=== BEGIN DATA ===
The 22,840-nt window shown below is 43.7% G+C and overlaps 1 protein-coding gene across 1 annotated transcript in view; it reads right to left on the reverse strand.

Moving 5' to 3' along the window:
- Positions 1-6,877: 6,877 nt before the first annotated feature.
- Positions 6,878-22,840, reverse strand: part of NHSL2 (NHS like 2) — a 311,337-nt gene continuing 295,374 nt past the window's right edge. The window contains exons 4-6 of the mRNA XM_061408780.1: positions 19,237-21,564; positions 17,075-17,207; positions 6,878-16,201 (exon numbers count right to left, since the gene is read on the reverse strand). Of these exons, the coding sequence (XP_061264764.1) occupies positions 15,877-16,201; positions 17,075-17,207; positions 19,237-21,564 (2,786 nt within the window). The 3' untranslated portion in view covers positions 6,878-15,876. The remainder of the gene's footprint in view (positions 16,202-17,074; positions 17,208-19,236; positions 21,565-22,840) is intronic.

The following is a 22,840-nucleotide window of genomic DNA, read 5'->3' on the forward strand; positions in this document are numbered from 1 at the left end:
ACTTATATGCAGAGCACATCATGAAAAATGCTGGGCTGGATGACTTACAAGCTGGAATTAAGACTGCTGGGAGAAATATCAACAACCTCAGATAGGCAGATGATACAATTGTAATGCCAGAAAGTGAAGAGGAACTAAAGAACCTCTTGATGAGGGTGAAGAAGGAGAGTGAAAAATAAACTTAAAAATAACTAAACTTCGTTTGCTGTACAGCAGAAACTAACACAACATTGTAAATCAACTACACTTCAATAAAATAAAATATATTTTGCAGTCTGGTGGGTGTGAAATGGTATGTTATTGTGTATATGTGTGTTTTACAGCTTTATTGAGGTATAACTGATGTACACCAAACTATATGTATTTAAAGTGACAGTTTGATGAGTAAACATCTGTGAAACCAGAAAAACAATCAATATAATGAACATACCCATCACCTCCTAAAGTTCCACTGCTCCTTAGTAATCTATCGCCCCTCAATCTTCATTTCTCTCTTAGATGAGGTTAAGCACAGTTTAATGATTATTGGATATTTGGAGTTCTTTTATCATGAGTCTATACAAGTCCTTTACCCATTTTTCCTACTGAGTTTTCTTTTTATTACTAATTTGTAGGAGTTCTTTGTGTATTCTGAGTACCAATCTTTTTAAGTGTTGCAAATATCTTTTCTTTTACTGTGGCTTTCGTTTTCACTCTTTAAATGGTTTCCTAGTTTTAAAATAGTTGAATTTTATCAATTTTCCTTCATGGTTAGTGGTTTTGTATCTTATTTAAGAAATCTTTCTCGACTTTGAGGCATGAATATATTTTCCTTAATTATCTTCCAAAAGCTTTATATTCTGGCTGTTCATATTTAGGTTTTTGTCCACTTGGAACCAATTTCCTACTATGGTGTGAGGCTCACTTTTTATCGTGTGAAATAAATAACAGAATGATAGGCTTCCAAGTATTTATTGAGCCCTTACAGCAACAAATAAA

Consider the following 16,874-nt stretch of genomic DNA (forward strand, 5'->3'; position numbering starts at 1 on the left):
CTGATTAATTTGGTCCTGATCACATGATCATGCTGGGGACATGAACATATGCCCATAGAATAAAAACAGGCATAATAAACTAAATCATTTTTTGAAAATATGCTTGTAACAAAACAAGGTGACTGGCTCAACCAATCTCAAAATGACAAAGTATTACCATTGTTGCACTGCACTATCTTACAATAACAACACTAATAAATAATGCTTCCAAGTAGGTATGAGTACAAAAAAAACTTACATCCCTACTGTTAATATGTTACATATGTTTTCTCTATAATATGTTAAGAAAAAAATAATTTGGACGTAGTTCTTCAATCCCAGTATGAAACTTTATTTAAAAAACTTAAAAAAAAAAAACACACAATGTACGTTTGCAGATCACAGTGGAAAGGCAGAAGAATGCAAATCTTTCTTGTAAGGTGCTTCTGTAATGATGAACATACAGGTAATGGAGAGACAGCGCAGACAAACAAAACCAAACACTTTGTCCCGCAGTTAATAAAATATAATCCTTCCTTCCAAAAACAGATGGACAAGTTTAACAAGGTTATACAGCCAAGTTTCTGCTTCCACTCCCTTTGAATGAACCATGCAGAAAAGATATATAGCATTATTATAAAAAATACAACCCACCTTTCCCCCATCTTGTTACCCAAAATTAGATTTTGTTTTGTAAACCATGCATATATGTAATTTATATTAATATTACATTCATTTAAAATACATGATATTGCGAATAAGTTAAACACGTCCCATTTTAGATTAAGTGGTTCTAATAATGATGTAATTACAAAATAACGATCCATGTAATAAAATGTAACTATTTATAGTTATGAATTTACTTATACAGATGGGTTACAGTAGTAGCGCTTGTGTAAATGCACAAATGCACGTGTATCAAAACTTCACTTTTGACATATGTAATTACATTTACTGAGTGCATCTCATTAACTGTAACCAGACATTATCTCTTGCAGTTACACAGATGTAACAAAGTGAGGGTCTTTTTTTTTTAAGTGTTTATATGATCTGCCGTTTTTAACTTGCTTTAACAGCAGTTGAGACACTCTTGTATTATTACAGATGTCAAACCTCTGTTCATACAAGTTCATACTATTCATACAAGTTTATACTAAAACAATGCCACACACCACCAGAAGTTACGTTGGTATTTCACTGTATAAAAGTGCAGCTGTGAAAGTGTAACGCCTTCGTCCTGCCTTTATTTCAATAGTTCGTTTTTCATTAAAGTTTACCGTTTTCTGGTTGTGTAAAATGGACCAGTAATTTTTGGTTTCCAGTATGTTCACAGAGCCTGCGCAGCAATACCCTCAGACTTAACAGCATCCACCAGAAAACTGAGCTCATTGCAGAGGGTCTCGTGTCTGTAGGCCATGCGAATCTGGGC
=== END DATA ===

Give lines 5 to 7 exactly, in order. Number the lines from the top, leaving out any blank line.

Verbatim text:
The following is a 22,840-nucleotide window of genomic DNA, read 5'->3' on the forward strand; positions in this document are numbered from 1 at the left end:
ACTTATATGCAGAGCACATCATGAAAAATGCTGGGCTGGATGACTTACAAGCTGGAATTAAGACTGCTGGGAGAAATATCAACAACCTCAGATAGGCAGATGATACAATTGTAATGCCAGAAAGTGAAGAGGAACTAAAGAACCTCTTGATGAGGGTGAAGAAGGAGAGTGAAAAATAAACTTAAAAATAACTAAACTTCGTTTGCTGTACAGCAGAAACTAACACAACATTGTAAATCAACTACACTTCAATAAAATAAAATATATTTTGCAGTCTGGTGGGTGTGAAATGGTATGTTATTGTGTATATGTGTGTTTTACAGCTTTATTGAGGTATAACTGATGTACACCAAACTATATGTATTTAAAGTGACAGTTTGATGAGTAAACATCTGTGAAACCAGAAAAACAATCAATATAATGAACATACCCATCACCTCCTAAAGTTCCACTGCTCCTTAGTAATCTATCGCCCCTCAATCTTCATTTCTCTCTTAGATGAGGTTAAGCACAGTTTAATGATTATTGGATATTTGGAGTTCTTTTATCATGAGTCTATACAAGTCCTTTACCCATTTTTCCTACTGAGTTTTCTTTTTATTACTAATTTGTAGGAGTTCTTTGTGTATTCTGAGTACCAATCTTTTTAAGTGTTGCAAATATCTTTTCTTTTACTGTGGCTTTCGTTTTCACTCTTTAAATGGTTTCCTAGTTTTAAAATAGTTGAATTTTATCAATTTTCCTTCATGGTTAGTGGTTTTGTATCTTATTTAAGAAATCTTTCTCGACTTTGAGGCATGAATATATTTTCCTTAATTATCTTCCAAAAGCTTTATATTCTGGCTGTTCATATTTAGGTTTTTGTCCACTTGGAACCAATTTCCTACTATGGTGTGAGGCTCACTTTTTATCGTGTGAAATAAATAACAGAATGATAGGCTTCCAAGTATTTATTGAGCCCTTACAGCAACAAATAAA

Consider the following 16,874-nt stretch of genomic DNA (forward strand, 5'->3'; position numbering starts at 1 on the left):